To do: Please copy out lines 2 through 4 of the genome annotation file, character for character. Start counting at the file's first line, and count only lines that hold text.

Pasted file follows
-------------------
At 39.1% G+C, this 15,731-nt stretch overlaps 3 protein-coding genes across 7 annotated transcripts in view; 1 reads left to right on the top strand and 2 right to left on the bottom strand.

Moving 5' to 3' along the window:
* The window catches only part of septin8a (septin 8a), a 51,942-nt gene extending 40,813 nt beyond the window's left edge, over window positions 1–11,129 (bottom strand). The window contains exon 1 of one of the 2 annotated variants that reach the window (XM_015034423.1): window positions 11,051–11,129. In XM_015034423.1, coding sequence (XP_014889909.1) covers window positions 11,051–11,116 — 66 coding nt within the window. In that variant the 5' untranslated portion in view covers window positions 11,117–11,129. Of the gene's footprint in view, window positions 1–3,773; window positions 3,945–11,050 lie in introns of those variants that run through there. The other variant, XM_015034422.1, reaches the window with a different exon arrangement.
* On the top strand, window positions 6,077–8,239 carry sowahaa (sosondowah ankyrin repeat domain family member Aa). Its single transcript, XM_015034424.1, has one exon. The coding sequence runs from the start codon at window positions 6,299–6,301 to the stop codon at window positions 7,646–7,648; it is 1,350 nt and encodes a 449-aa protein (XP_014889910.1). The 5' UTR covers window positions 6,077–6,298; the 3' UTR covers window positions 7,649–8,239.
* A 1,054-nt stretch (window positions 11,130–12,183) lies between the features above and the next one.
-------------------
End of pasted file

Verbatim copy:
Moving 5' to 3' along the window:
* The window catches only part of septin8a (septin 8a), a 51,942-nt gene extending 40,813 nt beyond the window's left edge, over window positions 1–11,129 (bottom strand). The window contains exon 1 of one of the 2 annotated variants that reach the window (XM_015034423.1): window positions 11,051–11,129. In XM_015034423.1, coding sequence (XP_014889909.1) covers window positions 11,051–11,116 — 66 coding nt within the window. In that variant the 5' untranslated portion in view covers window positions 11,117–11,129. Of the gene's footprint in view, window positions 1–3,773; window positions 3,945–11,050 lie in introns of those variants that run through there. The other variant, XM_015034422.1, reaches the window with a different exon arrangement.
* On the top strand, window positions 6,077–8,239 carry sowahaa (sosondowah ankyrin repeat domain family member Aa). Its single transcript, XM_015034424.1, has one exon. The coding sequence runs from the start codon at window positions 6,299–6,301 to the stop codon at window positions 7,646–7,648; it is 1,350 nt and encodes a 449-aa protein (XP_014889910.1). The 5' UTR covers window positions 6,077–6,298; the 3' UTR covers window positions 7,649–8,239.